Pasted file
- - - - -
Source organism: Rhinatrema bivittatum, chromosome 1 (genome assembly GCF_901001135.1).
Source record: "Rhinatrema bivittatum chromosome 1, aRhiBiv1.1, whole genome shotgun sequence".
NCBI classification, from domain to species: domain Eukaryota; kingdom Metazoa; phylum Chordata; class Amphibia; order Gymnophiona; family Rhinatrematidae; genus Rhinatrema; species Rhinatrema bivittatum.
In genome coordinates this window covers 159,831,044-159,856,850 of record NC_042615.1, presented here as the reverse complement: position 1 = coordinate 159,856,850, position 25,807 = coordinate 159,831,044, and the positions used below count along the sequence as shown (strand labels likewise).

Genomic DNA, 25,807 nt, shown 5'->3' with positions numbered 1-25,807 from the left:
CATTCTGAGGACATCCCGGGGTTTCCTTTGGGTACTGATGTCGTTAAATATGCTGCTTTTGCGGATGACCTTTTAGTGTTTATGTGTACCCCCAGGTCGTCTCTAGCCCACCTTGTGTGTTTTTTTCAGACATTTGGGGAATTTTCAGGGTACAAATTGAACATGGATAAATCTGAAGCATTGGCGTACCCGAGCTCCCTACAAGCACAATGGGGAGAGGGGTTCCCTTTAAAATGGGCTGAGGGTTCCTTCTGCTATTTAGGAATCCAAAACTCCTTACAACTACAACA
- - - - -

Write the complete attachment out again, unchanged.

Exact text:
Source organism: Rhinatrema bivittatum, chromosome 1 (genome assembly GCF_901001135.1).
Source record: "Rhinatrema bivittatum chromosome 1, aRhiBiv1.1, whole genome shotgun sequence".
NCBI classification, from domain to species: domain Eukaryota; kingdom Metazoa; phylum Chordata; class Amphibia; order Gymnophiona; family Rhinatrematidae; genus Rhinatrema; species Rhinatrema bivittatum.
In genome coordinates this window covers 159,831,044-159,856,850 of record NC_042615.1, presented here as the reverse complement: position 1 = coordinate 159,856,850, position 25,807 = coordinate 159,831,044, and the positions used below count along the sequence as shown (strand labels likewise).

Genomic DNA, 25,807 nt, shown 5'->3' with positions numbered 1-25,807 from the left:
CATTCTGAGGACATCCCGGGGTTTCCTTTGGGTACTGATGTCGTTAAATATGCTGCTTTTGCGGATGACCTTTTAGTGTTTATGTGTACCCCCAGGTCGTCTCTAGCCCACCTTGTGTGTTTTTTTCAGACATTTGGGGAATTTTCAGGGTACAAATTGAACATGGATAAATCTGAAGCATTGGCGTACCCGAGCTCCCTACAAGCACAATGGGGAGAGGGGTTCCCTTTAAAATGGGCTGAGGGTTCCTTCTGCTATTTAGGAATCCAAAACTCCTTACAACTACAACA